The next few years of my life were difficult in many ways yet as I look back on the pain I experienced in forming identity I am also appreciative of the lessons learnt and experiences gained that have shaped me into the person that I am today.

The short version of the story is that in all my exploring and experimenting I could not make sense of the world without God as I had previously understood him either. Things still didn�t �work�. In fact I found myself in a very dark place where meaning, purpose and a sense of life seemed very distant from me. It was at this point that I had something of a �conversion� experience over a period of a number of months and years. There was not a Damascus Road experience or particular moment which I can identify � rather a collection of relationships and experiences that helped me to come to a new understanding and experience of God.

I find it difficult to articulate much of this �conversion� experience but in reflecting upon it a number of themes come to mind.

Relationship � Whilst I had always understood that God desired to have a relationship with me (and I had described my spirituality in these terms since being a child) I had never really experienced it. In this period of my life I was challenged by a number of people to grow in my understanding of this relationship with God. I began to explore who the Holy Spirit is, had fresh revelations of prayer as a �two way� street etc. For the first time in my life faith began to extend beyond what I knew and how I behaved into who I was, what I felt and how I related.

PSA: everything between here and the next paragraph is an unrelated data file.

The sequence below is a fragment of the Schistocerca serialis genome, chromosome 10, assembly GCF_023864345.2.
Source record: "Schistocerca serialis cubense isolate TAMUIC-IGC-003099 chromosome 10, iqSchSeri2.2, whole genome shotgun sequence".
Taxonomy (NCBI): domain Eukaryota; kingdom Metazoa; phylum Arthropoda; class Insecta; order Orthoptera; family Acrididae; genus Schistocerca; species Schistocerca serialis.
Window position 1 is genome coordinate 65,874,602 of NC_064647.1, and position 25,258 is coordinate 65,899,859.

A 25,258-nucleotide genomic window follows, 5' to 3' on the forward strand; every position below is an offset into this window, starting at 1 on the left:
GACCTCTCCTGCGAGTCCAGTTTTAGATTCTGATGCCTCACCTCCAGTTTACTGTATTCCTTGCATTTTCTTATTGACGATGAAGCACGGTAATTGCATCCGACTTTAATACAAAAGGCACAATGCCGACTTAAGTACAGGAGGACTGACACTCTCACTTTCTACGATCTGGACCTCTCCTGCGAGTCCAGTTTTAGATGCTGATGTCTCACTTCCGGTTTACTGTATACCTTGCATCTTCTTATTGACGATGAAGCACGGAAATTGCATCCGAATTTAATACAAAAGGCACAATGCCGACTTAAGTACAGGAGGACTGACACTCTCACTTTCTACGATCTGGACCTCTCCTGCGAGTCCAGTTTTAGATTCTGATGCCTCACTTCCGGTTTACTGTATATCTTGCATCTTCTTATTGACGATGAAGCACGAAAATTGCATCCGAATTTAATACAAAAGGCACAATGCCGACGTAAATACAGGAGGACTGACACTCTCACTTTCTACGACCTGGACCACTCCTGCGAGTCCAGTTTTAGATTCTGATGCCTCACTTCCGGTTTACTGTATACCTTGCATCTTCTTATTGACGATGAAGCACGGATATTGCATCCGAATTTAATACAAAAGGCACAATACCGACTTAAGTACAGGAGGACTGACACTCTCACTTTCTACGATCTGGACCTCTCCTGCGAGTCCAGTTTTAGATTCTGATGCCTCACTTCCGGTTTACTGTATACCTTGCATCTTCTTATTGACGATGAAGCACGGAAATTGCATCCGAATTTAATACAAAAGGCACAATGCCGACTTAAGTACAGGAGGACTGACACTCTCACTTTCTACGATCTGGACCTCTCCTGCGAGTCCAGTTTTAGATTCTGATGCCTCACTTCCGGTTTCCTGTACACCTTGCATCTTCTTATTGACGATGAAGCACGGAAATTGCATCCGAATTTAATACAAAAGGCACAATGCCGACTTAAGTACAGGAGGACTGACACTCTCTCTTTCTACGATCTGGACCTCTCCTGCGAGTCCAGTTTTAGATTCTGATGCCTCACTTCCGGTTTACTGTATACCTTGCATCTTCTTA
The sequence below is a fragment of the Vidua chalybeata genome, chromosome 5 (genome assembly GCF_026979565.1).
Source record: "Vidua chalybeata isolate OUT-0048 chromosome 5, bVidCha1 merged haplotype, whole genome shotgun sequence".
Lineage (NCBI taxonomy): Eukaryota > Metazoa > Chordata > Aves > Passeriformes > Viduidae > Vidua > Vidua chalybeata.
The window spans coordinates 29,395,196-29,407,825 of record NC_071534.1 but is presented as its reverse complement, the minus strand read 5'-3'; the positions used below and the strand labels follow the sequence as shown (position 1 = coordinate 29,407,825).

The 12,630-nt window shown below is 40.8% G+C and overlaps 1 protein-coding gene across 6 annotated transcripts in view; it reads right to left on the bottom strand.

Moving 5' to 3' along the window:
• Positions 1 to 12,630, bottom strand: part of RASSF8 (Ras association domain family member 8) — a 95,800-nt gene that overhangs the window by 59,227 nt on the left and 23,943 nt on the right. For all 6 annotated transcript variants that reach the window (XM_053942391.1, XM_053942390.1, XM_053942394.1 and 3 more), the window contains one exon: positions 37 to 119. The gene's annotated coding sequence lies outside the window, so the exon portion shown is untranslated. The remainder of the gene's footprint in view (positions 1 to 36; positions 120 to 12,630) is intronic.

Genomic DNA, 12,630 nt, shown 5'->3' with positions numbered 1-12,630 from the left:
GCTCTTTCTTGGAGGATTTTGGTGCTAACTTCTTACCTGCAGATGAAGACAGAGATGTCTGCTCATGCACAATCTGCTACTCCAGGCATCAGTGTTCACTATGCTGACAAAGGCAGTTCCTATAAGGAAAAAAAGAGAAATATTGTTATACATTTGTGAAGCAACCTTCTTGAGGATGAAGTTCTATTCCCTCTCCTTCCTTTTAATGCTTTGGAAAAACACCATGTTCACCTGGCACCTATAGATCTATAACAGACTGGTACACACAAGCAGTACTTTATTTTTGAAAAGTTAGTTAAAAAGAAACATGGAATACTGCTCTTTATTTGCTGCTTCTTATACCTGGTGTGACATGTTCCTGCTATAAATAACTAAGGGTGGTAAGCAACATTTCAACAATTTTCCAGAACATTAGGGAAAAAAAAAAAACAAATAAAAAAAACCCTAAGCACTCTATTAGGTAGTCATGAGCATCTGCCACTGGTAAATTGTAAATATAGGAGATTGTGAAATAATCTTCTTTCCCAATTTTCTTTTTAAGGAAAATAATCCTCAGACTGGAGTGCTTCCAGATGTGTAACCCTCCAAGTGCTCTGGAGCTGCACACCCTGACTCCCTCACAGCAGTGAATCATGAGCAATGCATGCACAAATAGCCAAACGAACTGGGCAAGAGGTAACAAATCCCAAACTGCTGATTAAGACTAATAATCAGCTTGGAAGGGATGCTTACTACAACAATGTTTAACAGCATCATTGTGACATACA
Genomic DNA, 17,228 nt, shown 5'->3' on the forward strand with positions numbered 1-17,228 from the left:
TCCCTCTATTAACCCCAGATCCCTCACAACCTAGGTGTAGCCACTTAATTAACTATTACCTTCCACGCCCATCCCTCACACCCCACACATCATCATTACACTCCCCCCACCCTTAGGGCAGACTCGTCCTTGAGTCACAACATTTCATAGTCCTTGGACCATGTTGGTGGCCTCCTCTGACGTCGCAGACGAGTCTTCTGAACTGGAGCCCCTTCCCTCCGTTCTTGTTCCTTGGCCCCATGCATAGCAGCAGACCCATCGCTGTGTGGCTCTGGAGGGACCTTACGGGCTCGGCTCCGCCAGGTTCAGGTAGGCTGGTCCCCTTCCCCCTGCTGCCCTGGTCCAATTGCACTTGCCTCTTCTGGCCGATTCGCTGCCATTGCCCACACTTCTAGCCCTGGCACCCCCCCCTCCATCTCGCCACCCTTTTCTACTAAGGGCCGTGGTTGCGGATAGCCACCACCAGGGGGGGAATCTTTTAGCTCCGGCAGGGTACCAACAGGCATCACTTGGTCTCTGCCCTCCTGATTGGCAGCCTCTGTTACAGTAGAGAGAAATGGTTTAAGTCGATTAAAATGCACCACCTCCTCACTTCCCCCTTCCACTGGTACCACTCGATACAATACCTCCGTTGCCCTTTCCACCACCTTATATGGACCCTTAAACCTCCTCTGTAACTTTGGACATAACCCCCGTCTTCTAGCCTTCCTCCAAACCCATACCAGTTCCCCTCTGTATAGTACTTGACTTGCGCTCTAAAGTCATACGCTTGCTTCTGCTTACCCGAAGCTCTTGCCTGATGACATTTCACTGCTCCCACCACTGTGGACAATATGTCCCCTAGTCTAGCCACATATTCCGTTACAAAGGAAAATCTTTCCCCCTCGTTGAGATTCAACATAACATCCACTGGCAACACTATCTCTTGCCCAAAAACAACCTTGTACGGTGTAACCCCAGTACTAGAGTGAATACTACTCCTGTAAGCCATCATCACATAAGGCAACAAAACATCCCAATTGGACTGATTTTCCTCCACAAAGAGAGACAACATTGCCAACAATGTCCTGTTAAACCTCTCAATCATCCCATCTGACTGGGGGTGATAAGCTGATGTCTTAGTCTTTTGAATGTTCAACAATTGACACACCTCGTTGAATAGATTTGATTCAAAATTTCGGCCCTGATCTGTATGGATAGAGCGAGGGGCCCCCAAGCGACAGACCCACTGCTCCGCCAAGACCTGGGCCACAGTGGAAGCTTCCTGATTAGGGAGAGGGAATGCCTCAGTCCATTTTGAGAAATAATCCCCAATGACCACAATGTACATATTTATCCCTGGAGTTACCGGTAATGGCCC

Healing � In conjunction with this I began to come to experience God as a healer on personal level. This healing was not anything physical (although I did find freedom from addiction which was somewhat physical) but more importantly in an emotional and relational sense.

God in the Everyday � The lines between the Sacred and Secular slowly began to blur and I discovered God in some unexpected places. It was incredibly exciting to see God at work in the world around me and not to limit his work to Church related activities. God related to, expressed himself and was relevant in culture.

Mission � This discovery of God in the everyday was something that began a new understanding of Mission for me. In recent years this has been perhaps the biggest paradigm shift for me and too big to explain here except to say that I felt a growing call to take seriously the call of Jesus to mission and an understanding of God as a missionary. It was an incredible release of guilt to realise that it was not my responsibility to take God into the world and save it � but that God is already involved in this life giving experience � my role is to discern what he�s doing and to find a way in joining him.

In the midst of these ongoing discoveries and experiences of God I�ve felt �calls� to a variety of ways of joining him in what he�s doing around me. These have included both formal �pastoral positions� in churches and missions organizations but also taking up a variety of �normal� everyday opportunities.

The journey has by no means reached an end destination. The discoveries continue on a daily basis.